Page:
Consider also that students learn about science not because they’re all going to become future scientists, and learn about government not because they’re all going to become future politicians, and we don’t all learn to write because we’re all going to become professional authors – so why do we do it? We want students to understand how the world impacts them and how they can impact it. Computer Science is a huge part of our world and it’s only growing. Students may not all be creating technology but they will all be using it and they should have a basis of understanding of the workings of it.

    I’m a teacher, not a computer scientist, but I use code – I was able to create my own learning management system that meet my exact needs because I had a basic exposure to a computer science in high school. I didn’t take it in university or since but what I picked up in K-12 was enough to give me the power to use it in my chosen career to impact my students for the better.

    ALL students deserve a basic exposure to computer science. No, it won’t be every kid’s cup of tea, but it is important and meaningful regardless of whether its in their future – and how will they know if they want it to be in their future unless they are exposed to it.

  2. I agree …. ALL students deserve a basic exposure to computer science. Like reading, writing, math, and science, students need a basic understanding of computer code.

  3. Pingback: CSforALL Through The Eyes of a Former Student, Current Computer Science Major | RafranzDavis.com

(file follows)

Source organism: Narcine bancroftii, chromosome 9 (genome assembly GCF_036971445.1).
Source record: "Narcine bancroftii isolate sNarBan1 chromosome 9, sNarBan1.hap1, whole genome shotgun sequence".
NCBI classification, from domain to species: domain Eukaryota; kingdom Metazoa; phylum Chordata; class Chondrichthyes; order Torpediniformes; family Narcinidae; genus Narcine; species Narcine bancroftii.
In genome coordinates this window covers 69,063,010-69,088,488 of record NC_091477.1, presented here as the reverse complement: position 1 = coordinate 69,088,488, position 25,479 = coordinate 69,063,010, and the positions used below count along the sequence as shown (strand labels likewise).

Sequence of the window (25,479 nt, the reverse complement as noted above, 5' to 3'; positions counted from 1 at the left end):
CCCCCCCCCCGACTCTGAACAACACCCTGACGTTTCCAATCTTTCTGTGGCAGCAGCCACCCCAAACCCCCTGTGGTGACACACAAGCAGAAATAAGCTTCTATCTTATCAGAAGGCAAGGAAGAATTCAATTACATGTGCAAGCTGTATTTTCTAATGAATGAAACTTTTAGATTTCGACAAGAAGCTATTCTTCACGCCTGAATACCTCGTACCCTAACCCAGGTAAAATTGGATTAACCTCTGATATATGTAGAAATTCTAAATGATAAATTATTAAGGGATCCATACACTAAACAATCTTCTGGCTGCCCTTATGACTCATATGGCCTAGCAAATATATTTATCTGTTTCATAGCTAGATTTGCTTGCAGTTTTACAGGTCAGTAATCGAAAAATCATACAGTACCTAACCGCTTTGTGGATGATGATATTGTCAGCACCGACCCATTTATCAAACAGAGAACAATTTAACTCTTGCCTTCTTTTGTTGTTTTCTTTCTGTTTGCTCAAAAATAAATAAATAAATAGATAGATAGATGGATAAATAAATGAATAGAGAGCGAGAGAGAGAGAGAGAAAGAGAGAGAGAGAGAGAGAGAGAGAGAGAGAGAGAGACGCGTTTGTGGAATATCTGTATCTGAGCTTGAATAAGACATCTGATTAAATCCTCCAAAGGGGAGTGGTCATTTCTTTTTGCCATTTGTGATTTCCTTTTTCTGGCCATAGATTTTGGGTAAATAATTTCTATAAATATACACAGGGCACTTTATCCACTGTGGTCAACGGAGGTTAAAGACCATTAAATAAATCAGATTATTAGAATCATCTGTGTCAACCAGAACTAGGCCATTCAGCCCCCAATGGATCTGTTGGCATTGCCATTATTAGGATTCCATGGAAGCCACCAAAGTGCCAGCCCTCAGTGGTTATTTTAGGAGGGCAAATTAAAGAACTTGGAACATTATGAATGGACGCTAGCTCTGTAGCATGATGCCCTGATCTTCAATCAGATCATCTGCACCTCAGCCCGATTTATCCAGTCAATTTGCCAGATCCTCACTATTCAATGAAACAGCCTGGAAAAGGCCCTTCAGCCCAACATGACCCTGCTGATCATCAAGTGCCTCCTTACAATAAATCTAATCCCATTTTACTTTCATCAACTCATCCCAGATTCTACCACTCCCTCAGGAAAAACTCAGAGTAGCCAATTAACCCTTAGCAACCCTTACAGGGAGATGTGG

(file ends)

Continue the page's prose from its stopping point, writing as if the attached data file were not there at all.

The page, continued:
4. I love that you posted this. You challenged me but I still think we are giving our learners a real advantage by teaching them to code…..sadly, not every kid wants to learn maths either but it is our job as teachers to help them develop skills in that area so that they have a greater chance of success in the big, wide world. Being literate in code will help our learners immensely; they say that 40% of 5 year olds now will one day be running their own business. Yes, there will be web developers to create their sites for them but imagine how helpful it will be to know just the basics of code so you can tweak your website; change opening hours or whatever. This is just the very beginning of being able to code; there’s so much more that can be done with a basic understanding of computer science.
    The biggest thing for me is that for some of our learners, learning to code is the first time they’ve really been challenged. Sad but true.
    But I do strongly agree that The Arts, Physical Education etc are also a fundamental part of a balanced programme of learning. A broad curriculum is essential to giving our learners the best “leg up” that we can to have a happy and fulfilling life.

    Love your blog and love that you are prepared to be provocative and challenge the status quo.

  5. Thanks for writing this post. I’ve been thinking about this for awhile. To be honest, I would extend this same logic to all things TECH. Why do all students need a 1:1 device? They already have cellphones that are capable of as much or more than a Chromebook or an iPad. Sadly, the focus in education is not on teaching and learning; it is on stuff. I am not my stuff. Neither are my students.

  6. Amen!!